I’m seeing almost every client beginning to provide us with search terms and date filters to run through their data and further cull it down. That is pretty new and definitely helpful. I’m also seeing a lot of requests for analytics, especially for email threading, near-deduplication, and similar tasks. This is really promising because I felt that in the past couple of years, not many people were utilizing analytics to the technology’s full potential and at all possible stages of projects.
It gives us more reasons to engage with these analytics tools – and create some ourselves as an organization – which is definitely good considering how quickly the industry is shifting in this direction.
What is your greatest strength?
I would have to say organization. Organizational skills are vital in this industry, and I believe that mine are what got me to this stage in my career. My ability to juggle a range of projects at all different stages and ensure every client is kept abreast of everything at all times is probably my greatest strength.
In the same way that, as I mentioned before, the company needs to remain agile and adaptable given how quickly everything changes, each of us face that requirement as well. If you started to work in my position, you would find out quickly that being agile and adaptable in an effective fashion really demands stellar organizational skills.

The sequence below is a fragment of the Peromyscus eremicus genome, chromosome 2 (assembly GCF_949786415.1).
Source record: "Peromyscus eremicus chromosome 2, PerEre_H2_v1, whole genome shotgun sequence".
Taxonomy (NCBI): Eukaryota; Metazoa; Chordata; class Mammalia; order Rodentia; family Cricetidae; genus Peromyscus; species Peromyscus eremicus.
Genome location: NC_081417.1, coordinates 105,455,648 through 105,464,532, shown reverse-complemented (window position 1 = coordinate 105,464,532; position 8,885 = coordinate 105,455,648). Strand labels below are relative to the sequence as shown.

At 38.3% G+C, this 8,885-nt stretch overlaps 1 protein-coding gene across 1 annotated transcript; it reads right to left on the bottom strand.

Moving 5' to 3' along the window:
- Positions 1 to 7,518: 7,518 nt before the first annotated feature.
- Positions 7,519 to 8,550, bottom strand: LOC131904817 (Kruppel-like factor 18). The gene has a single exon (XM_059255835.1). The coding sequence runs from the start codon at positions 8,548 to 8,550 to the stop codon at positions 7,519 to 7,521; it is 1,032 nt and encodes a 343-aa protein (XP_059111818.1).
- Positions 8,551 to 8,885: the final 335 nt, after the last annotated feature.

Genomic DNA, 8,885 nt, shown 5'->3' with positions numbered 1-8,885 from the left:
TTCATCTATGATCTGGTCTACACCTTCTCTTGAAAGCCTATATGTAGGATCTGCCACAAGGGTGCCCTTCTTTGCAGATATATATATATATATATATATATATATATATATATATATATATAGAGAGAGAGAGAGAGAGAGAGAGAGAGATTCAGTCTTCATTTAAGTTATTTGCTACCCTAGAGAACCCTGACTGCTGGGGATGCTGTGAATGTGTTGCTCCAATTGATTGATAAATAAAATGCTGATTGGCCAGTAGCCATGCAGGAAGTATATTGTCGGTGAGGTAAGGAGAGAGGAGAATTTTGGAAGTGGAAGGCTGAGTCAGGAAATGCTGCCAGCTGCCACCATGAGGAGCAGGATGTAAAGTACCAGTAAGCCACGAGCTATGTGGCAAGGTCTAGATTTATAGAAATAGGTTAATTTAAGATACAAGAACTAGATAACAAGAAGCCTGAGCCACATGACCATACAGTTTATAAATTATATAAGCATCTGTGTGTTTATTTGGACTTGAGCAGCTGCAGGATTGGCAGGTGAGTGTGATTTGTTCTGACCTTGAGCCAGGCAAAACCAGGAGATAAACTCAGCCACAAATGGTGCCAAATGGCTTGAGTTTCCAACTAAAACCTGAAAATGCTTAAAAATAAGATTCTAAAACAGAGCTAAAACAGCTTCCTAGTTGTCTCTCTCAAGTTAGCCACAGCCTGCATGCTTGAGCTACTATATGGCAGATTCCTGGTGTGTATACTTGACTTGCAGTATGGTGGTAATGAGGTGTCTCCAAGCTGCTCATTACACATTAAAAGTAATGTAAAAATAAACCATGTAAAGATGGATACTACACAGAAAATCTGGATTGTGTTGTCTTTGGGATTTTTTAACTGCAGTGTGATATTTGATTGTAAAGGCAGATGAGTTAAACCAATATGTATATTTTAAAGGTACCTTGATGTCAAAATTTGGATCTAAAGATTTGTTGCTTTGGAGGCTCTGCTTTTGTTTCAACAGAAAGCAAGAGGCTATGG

Is there a particular technology that you’re using, interested in, and want to pursue further?
Definitely, I’ve been using Relativity assisted review a lot more of late. We’re now working with Brainspace and I am excited to master that software. As I mentioned, clients are getting more interested in analytics, and realizing that they can use it on any size or set of data, including for baseline analytics.
I’m seeing email threading used the most, and it really should be used in every relevant case, and near-dedupe is also exceedingly popular – especially when emails are coming out of different servers and have varied specs. So, I’m working to stay ahead of the curve with these trends in client demands and preferences. I received Relativity analytics certification, and am working toward Brainspace analytics certification.
How do you think the industry will transform in the coming years?
I believe that these trends we’re discussing will continue to intensify and shape the industry through at least the end of the decade, probably longer. TAR will continue to grow, analytics is going to become more popular at a wider variety of stages in each project, and near-dedupe will likely be standard before long.
I do not think linear document review will ever be completely automated despite how big of a role automation is playing. Of course, there will be a huge, long-term boom of automation, TAR, and analytics, but the human element is going to be just as important five years from now as it was five years ago.
Vendors really have the knowledge, resources, experience, and skills to leverage analytics and these other technologies to their full potential, but corporations and law firms rarely do. So, I believe that continued technological innovation, as well as the streamlining of relationships between vendors and law firms or corporate legal departments, will tell the tale of our industry.
We thank Courtney for her time. Come back soon for more insights from HAYSTACKID’s project management team!
Courtney C. Black is a Senior Project Manager at HAYSTACKID